Brandon Lazenko, ’16

 

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Brandon Lazenko, ’16

Brandon Lazenko, ’16, brings Stephen King short story to life on the big screen.

Brandon Lazenko, ’16, found a way to provide an unusual opportunity for Kent State film students to learn outside of the classroom through his upcoming project, “October Roses.” He and fellow Kent State graduate Shelby Wyant, ’18, wrote the 40-minute film adapted from Stephen King’s short story “Nona.” The alumni pair got permission to create their adaptation of the short story from King and his team through his Dollar Baby Program. “October Roses” follows a down-on-his-luck professor who meets a beautiful woman while hitchhiking around Maine. He gets wrapped up in her web and makes decisions he normally wouldn’t make. His team for the film includes Kent State students who are helping on set, horror special effects icon Robert Kurtzman and his wife Marcy King who are both Ohio natives. However, Brandon’s experience in film didn’t begin with “October Roses.” He’s also created two miniseries and four short films, including the award winning “A Serpent by the Nest.”

KSU: What is your idea of perfect happiness?
BL: Happiness to me is synonymous with comfort.

KSU: What is your favorite trait in others?
BL: Being open minded and willing to say, "Hey, let's do it and see what happens…"

KSU: What trait about yourself do you like least?
BL: I feel like this is one of those interview questions where I'm supposed to make a strength sound like a weakness. But I'll answer it at face value. I sometimes catch myself complying rather than questioning due to a fear of confrontation. This is something I'm actively working on as I grow as a leader.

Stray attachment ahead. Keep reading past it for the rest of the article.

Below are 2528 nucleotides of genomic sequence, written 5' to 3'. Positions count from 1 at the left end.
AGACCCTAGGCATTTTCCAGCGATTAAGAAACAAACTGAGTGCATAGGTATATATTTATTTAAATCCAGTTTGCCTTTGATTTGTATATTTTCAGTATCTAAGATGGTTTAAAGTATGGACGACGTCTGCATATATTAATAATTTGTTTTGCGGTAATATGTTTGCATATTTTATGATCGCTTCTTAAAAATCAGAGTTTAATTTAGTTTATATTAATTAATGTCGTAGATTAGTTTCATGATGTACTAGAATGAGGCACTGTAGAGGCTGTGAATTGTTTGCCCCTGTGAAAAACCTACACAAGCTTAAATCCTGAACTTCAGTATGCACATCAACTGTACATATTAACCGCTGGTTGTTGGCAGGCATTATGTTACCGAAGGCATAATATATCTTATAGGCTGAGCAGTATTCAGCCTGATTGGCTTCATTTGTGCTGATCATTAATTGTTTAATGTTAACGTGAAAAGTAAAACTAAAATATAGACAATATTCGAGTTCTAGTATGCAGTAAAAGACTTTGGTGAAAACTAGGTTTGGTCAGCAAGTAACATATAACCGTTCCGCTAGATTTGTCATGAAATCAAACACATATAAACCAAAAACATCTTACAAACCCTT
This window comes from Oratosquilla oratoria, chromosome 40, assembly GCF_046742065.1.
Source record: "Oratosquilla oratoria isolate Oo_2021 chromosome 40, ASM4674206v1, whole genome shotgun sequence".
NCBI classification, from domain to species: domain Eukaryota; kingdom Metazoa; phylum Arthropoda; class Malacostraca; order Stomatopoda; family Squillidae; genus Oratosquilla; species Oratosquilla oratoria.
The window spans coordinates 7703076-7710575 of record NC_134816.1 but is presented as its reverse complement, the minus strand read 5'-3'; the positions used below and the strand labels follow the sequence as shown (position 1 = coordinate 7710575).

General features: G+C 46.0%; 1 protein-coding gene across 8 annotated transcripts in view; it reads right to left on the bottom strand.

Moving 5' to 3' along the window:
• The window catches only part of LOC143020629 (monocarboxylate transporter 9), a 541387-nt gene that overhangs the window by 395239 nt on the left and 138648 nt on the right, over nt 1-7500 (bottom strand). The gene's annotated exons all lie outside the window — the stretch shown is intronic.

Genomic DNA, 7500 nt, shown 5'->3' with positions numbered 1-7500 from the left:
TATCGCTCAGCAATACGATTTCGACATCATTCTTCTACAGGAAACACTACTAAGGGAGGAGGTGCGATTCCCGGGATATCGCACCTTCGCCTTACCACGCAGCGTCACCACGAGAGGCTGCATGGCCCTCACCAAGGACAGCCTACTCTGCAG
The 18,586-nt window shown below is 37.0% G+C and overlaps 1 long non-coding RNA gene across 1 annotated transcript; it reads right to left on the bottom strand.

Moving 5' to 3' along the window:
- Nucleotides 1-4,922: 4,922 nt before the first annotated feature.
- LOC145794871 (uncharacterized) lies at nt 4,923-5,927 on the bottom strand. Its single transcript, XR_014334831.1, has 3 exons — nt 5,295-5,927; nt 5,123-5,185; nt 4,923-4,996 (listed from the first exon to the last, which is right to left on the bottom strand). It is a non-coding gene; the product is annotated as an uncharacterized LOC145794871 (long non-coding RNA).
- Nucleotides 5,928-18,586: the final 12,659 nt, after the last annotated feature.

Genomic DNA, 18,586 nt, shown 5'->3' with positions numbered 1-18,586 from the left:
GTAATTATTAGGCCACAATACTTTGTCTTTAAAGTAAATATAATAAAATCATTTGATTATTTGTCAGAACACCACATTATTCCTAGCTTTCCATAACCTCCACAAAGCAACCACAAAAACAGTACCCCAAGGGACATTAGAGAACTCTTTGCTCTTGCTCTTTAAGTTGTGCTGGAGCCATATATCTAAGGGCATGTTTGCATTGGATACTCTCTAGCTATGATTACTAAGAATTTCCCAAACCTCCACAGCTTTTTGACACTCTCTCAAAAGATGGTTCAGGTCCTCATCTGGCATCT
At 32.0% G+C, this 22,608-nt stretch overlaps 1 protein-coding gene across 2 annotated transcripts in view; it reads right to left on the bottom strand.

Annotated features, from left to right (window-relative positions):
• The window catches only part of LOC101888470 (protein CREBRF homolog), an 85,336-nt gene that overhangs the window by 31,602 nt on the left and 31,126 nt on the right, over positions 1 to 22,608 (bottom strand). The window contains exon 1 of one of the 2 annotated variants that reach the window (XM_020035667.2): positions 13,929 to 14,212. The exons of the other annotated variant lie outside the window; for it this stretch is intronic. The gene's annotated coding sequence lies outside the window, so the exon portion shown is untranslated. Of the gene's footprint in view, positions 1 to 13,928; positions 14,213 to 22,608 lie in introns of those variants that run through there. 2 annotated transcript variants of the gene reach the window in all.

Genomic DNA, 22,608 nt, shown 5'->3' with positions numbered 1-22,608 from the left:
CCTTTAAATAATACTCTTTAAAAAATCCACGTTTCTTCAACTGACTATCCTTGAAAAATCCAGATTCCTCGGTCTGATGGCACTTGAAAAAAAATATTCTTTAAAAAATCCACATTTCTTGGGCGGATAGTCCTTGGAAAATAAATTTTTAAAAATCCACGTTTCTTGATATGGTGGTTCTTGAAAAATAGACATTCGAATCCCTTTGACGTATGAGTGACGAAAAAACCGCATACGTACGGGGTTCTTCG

KSU: Who has had the greatest influence on your life?
BL: Anyone whom I've seen take risks and make sacrifices.

KSU: What is your favorite Kent State memory?
BL: I was a campus tour guide when I met Shelby Wyant, my Soup Snake and my role model.

KSU: What is your favorite journey?
BL: Assuming anyone's favorite journey would be their most difficult to overcome. For me, it was my educational journey. I was diagnosed with learning disabilities and placed in special education programming in third grade. After a lifetime of adversity and a seven-year climb to earn my KSU bachelor's degree, I can look back and appreciate the personal growth I experienced along the way.

KSU: What is your guilty pleasure?
BL: Battlebots. When people ask me if I watch sports, I can confidently tell them yes. Team Hydra!

KSU: What do you consider your greatest achievement?
BL: This is a hard question for most people to answer confidently, and I fall into that majority. So, in this moment, as I try to recollect my entire life, I feel that my greatest achievements are the relationships I've built with the at-risk and underserved youth in our communities.

KSU: If you could come back as one person, who would it be and why?
BL: Probably Jack Black. I self-identify as socially awkward, and I envy his ability to be unapologetically himself at all times of the day.

KSU: What part of your college experience most formed who you are today?
BL: The people I met in the back half of my seven-year undergraduate experience are the people who hold me accountable and offer unconditional support. Those relationships are what keep me motivated.

October Roses Trailer

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POSTED: Monday, October 3, 2022 09:49 AM
UPDATED: Sunday, July 14, 2024 01:21 PM